Cheers to Shaun for the DVD and cheers to Andy for this alternative response/review when I told him I was watching Clerks II

 

“It’s utter, utter, UTTER balls. I went through that film doubling my loathing of it every minute that went by.”

January 6th: Just Looking


Rear Window (Alfred Hitchcock, 1954)
#16 in IMDB top 250.

 

What can I add, when watching a film that has been written about ad infinitum and will continue to be written about? What? Well, it’s quintessential Hitchcock really, encompassing his core themes of voyeurism and sexuality within a fantastically tight scenario. Now endlessly referenced in popular culture, Rear Window, unlike Soylent Green, lives up to its status of ongoing cultural importance – in this case the film is worth the credit. It’s filmed with real economy, no shot is wasted. You feel, from start to finish, as if you are in hands of a master manipulator. The pacing is tight and never allows for any boredom because the story develops with such a gentle ease. Jimmy Stewart manages another career defining performance (how many can one actor have!) and Grace Kelly is a blinding mix of New York glamour and adventurous muse. A classic in every sense.

 

Perhaps more importantly, why hadn’t I seen this before? Embarrassingly I can’t really explain, my Hitchcock experience is relatively threadbare for a student of the cinema. Many thanks then to Russo who has leant me the Alfred Hitchcock 14 film box-set, expect to see a few more reviews of the great mans movies and I hope to be able put forward some more salient and interesting points rather than just spunking praise all over the place like an excited terrier.

January 5th: Food For Thought

Soylent Green (Richard Fleischer, 1973)

 

You’ll note, so far, that I’ve avoided any spoilers in my reviews – and long may that continue. But who is reading this and doesn’t know the twist at the end of Soylent Green? Surely, surely there can only be a handful of people reading a movie blog who don’t know what happens. I knew. I knew because the term ‘Soylent Green’ has itself passed into popular culture as a ‘meme’ of sorts. It’s a replicating piece of knowledge that allows people ‘in’ to a joke or a reference. Chances are you’ve seen a parody or reference to Soylent Green several times in your life and you’ve asked someone or looked it up and, without actually having to see the film, you know. You know what Soylent Green is. So what effect does this have for a viewer of the film for the first time, abundantly aware of the properties of the titular substance? Well, it makes the film a bit dull to be honest. There was no tension to be had. Soylent Green may have been a shocking look at a potential world we might one day inhabit when it was released in 1973. Now though, the cultural reference has completely surpassed the film itself in terms of impact and relevance. But that’s quite a harsh review, Soylent Green has plenty to interest aside from the plot itself – it’s a wonderful window on the early 70s ideas of the future, especially the newly looming ecological awareness of the time. Charlton Heston as Det. Thorn is watchably brusque and caddish as he traverses the crowded New York City in search of answers. And finally for all the video game players, a sexy woman (amusingly called ‘furniture’ in future parlance as women come with the rented accommodation) plays ‘Computer Space’ in one scene – the first ever arcade game. Unfortunately though Soylent Green is hamstrung by its own kind of success.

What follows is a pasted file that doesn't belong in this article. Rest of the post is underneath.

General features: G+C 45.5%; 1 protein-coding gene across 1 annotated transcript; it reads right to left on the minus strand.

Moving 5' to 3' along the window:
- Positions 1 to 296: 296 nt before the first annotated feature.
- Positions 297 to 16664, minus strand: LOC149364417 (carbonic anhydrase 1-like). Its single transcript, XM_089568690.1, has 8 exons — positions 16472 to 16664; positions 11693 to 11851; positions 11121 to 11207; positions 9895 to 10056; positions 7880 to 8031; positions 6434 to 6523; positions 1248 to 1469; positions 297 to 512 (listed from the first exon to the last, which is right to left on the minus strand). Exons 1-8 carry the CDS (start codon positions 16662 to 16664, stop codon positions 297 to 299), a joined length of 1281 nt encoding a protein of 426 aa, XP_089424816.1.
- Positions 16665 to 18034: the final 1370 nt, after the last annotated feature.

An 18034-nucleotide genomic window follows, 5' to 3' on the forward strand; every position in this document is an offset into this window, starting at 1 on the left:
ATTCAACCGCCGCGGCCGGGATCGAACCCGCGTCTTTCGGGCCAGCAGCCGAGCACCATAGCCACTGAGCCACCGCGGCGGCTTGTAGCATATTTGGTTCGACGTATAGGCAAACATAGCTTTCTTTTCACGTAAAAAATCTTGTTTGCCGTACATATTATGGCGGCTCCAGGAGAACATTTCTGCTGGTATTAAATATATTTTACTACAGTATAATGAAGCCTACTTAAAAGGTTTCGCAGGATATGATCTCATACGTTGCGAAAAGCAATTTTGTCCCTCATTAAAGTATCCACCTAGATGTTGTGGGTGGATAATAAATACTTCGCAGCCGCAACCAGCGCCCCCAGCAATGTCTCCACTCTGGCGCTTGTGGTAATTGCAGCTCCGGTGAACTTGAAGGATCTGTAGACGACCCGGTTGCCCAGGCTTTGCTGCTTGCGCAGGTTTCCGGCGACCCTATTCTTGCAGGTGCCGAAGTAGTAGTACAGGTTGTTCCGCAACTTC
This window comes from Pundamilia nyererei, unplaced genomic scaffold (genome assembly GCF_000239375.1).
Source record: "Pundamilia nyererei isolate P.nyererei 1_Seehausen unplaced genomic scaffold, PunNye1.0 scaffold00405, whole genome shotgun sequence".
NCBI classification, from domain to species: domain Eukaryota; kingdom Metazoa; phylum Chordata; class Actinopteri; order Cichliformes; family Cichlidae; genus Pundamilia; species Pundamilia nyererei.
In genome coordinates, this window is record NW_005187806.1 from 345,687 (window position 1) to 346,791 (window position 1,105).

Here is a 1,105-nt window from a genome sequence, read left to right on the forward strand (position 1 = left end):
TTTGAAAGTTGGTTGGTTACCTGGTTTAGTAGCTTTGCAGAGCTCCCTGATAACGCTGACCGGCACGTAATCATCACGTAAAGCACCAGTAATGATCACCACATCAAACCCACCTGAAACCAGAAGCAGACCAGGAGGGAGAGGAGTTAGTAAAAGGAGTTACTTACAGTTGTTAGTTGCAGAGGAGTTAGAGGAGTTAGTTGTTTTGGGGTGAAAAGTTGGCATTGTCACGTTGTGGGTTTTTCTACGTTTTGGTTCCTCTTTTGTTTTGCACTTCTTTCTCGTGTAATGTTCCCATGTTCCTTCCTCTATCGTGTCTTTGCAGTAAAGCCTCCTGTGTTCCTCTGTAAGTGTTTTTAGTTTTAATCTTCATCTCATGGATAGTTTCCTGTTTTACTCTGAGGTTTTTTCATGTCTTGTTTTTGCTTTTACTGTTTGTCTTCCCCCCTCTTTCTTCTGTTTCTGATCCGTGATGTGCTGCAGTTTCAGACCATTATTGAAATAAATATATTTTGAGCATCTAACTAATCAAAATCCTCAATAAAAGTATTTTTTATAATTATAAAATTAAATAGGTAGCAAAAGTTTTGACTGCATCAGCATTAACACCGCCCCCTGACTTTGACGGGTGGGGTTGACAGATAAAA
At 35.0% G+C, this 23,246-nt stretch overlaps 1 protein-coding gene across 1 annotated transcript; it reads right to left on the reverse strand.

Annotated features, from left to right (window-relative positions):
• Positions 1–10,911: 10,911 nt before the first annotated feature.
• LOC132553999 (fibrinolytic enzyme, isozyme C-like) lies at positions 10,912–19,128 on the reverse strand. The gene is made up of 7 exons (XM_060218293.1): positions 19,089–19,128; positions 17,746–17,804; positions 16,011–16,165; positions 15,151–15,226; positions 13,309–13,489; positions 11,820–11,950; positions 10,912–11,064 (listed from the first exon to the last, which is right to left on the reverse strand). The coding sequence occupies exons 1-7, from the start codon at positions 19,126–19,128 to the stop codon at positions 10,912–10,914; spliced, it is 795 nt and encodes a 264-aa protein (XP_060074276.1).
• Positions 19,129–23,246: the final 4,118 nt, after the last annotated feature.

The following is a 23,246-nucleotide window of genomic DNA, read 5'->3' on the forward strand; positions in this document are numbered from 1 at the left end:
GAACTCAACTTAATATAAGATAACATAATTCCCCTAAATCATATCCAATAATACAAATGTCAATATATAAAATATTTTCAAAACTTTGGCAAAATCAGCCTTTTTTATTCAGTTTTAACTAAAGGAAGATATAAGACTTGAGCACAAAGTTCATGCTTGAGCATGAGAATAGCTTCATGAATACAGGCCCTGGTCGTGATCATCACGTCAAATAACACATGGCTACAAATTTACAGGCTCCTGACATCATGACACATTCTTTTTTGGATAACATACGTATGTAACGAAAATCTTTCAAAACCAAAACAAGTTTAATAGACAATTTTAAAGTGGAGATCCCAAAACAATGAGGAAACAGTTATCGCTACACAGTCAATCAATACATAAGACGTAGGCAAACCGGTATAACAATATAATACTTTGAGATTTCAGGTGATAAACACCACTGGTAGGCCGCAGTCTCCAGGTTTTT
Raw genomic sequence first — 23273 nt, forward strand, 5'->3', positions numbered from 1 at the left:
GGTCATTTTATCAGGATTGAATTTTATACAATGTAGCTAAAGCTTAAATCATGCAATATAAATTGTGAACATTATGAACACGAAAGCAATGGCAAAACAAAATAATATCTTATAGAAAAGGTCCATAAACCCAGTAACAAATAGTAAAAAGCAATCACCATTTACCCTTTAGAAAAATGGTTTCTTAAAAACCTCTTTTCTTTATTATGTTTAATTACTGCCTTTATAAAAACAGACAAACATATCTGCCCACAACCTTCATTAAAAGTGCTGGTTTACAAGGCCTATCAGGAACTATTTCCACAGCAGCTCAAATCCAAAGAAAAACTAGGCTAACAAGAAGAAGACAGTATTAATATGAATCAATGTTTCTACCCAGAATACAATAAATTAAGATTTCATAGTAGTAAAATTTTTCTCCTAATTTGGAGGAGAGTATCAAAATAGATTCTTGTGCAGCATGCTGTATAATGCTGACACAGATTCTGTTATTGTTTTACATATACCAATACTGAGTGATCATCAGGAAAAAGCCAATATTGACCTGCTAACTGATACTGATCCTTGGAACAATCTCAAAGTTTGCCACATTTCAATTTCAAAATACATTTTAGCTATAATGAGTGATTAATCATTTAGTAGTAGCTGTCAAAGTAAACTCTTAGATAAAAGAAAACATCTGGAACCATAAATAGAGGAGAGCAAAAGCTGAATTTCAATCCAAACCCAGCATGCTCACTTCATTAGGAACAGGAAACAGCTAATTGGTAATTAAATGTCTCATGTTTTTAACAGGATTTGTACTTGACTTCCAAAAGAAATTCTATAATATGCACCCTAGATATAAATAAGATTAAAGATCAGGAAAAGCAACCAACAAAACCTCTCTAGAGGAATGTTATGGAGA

Note: Soylent Green is listed in the Neon book 1000 Essential Movies on Video under Surprise Ending Movies.

January 4th: Mondo Horror and Medical Thriller


Suspiria (Dario Argento, 1977)

 

Dario Argento is the master of Italian horror cinema and, as a horror fan it’s an absolute disgrace that I’ve never seen anything other than Jenifer (2005) and Pelts (2006), his entries in the Masters of Horror TV series. Suspiria is widely considered to be the archetypal Argento film, so where better to start.

 

Suspiria is different right from the start, as plucky ballet student Susan rushes through the airport Argento chooses to focus on the mechanics of the automatic doors as they unlock and then stab back together. This innocuous event is set to the crashing maniacal music that of Goblin. Powering over the film, this bizarrely arranged mixture of pulsing electronic sounds, chanting and cackling is a real assault on the senses. It gives the first five minutes of Suspiria an awkward, eerie feeling that the plot itself doesn’t dictate. Couple this with the gaudy reds, sickly greens and yellows that shade over the film and the relatively run of the mill story about a school which acts as a cover for a secret society takes on a deeply unsettling tone. Suspiria is a film which demands your attention, it isn’t subtle but it is extremely effective. Special mention goes to the scene involving coiled wire (pictures of which were used to promote the film), a scene that combines all of the elements mentioned above to sickening effect.